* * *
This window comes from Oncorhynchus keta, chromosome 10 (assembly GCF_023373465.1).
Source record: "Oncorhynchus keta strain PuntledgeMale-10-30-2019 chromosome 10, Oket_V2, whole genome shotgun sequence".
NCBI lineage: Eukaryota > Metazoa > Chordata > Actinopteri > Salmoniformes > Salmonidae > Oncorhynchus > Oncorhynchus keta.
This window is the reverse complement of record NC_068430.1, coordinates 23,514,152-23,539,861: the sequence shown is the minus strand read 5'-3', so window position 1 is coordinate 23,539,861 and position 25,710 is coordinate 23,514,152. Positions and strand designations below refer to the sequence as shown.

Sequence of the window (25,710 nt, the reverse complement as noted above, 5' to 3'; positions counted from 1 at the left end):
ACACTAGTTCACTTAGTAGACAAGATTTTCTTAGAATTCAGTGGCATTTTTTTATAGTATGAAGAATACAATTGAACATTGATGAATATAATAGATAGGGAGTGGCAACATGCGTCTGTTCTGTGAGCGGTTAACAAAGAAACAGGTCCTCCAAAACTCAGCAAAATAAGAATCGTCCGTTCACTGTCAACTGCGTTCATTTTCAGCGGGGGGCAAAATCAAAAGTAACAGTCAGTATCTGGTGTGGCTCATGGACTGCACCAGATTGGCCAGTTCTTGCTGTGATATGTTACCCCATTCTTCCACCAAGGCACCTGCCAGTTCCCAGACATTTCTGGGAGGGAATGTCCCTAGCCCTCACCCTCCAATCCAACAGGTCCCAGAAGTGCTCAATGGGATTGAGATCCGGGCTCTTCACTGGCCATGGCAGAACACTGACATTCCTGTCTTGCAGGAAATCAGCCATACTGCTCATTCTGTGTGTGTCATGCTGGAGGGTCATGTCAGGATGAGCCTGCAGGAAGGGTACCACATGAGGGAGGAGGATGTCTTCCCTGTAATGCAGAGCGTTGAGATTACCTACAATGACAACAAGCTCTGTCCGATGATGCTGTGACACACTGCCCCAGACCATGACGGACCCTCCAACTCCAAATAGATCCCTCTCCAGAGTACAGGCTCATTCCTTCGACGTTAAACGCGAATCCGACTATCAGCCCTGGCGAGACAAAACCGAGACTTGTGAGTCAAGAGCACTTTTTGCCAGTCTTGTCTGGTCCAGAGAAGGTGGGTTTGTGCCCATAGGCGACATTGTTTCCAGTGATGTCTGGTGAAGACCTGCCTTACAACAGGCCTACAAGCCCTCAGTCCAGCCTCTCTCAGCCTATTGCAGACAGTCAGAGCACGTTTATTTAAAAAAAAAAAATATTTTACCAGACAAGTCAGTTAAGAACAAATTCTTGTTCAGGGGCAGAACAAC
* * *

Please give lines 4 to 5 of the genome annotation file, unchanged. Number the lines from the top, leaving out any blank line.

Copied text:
This window is the reverse complement of record NC_068430.1, coordinates 23,514,152-23,539,861: the sequence shown is the minus strand read 5'-3', so window position 1 is coordinate 23,539,861 and position 25,710 is coordinate 23,514,152. Positions and strand designations below refer to the sequence as shown.

Sequence of the window (25,710 nt, the reverse complement as noted above, 5' to 3'; positions counted from 1 at the left end):